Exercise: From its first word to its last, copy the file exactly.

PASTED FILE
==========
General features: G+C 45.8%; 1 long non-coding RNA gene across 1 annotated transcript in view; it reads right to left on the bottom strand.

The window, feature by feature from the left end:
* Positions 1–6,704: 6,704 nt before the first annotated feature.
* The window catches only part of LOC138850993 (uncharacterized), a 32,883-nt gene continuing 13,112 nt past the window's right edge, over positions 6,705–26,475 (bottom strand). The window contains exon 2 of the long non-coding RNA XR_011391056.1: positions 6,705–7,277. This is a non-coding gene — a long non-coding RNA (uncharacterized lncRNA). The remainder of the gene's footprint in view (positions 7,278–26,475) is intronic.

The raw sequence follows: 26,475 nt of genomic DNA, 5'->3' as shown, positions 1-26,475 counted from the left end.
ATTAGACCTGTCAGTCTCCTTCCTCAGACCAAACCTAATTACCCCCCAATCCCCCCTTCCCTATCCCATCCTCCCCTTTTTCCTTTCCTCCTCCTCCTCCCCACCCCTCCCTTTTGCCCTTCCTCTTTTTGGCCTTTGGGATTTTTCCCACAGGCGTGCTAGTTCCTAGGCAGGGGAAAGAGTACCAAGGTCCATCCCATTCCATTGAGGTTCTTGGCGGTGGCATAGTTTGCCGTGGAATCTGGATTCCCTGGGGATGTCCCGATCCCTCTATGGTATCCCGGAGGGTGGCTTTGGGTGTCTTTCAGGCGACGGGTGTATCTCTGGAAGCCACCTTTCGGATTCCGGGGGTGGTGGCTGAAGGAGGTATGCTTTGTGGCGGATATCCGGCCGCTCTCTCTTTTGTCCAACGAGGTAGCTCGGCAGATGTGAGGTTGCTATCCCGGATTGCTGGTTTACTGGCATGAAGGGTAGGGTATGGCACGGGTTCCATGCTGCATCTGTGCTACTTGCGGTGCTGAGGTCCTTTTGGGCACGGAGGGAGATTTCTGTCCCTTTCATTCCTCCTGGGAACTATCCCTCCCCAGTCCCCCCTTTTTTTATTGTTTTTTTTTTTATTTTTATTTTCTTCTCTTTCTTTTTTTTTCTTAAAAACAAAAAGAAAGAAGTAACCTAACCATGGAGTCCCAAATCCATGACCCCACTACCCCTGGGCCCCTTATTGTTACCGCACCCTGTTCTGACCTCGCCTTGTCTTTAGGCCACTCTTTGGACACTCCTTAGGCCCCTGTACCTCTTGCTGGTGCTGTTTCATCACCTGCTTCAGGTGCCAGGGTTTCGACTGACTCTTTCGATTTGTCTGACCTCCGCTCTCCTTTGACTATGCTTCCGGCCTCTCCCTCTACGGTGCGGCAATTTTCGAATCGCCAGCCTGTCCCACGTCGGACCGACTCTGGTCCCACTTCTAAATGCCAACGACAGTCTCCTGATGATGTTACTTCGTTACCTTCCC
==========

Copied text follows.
General features: G+C 45.8%; 1 long non-coding RNA gene across 1 annotated transcript in view; it reads right to left on the bottom strand.

The window, feature by feature from the left end:
* Positions 1–6,704: 6,704 nt before the first annotated feature.
* The window catches only part of LOC138850993 (uncharacterized), a 32,883-nt gene continuing 13,112 nt past the window's right edge, over positions 6,705–26,475 (bottom strand). The window contains exon 2 of the long non-coding RNA XR_011391056.1: positions 6,705–7,277. This is a non-coding gene — a long non-coding RNA (uncharacterized lncRNA). The remainder of the gene's footprint in view (positions 7,278–26,475) is intronic.

The raw sequence follows: 26,475 nt of genomic DNA, 5'->3' as shown, positions 1-26,475 counted from the left end.
ATTAGACCTGTCAGTCTCCTTCCTCAGACCAAACCTAATTACCCCCCAATCCCCCCTTCCCTATCCCATCCTCCCCTTTTTCCTTTCCTCCTCCTCCTCCCCACCCCTCCCTTTTGCCCTTCCTCTTTTTGGCCTTTGGGATTTTTCCCACAGGCGTGCTAGTTCCTAGGCAGGGGAAAGAGTACCAAGGTCCATCCCATTCCATTGAGGTTCTTGGCGGTGGCATAGTTTGCCGTGGAATCTGGATTCCCTGGGGATGTCCCGATCCCTCTATGGTATCCCGGAGGGTGGCTTTGGGTGTCTTTCAGGCGACGGGTGTATCTCTGGAAGCCACCTTTCGGATTCCGGGGGTGGTGGCTGAAGGAGGTATGCTTTGTGGCGGATATCCGGCCGCTCTCTCTTTTGTCCAACGAGGTAGCTCGGCAGATGTGAGGTTGCTATCCCGGATTGCTGGTTTACTGGCATGAAGGGTAGGGTATGGCACGGGTTCCATGCTGCATCTGTGCTACTTGCGGTGCTGAGGTCCTTTTGGGCACGGAGGGAGATTTCTGTCCCTTTCATTCCTCCTGGGAACTATCCCTCCCCAGTCCCCCCTTTTTTTATTGTTTTTTTTTTTATTTTTATTTTCTTCTCTTTCTTTTTTTTTCTTAAAAACAAAAAGAAAGAAGTAACCTAACCATGGAGTCCCAAATCCATGACCCCACTACCCCTGGGCCCCTTATTGTTACCGCACCCTGTTCTGACCTCGCCTTGTCTTTAGGCCACTCTTTGGACACTCCTTAGGCCCCTGTACCTCTTGCTGGTGCTGTTTCATCACCTGCTTCAGGTGCCAGGGTTTCGACTGACTCTTTCGATTTGTCTGACCTCCGCTCTCCTTTGACTATGCTTCCGGCCTCTCCCTCTACGGTGCGGCAATTTTCGAATCGCCAGCCTGTCCCACGTCGGACCGACTCTGGTCCCACTTCTAAATGCCAACGACAGTCTCCTGATGATGTTACTTCGTTACCTTCCC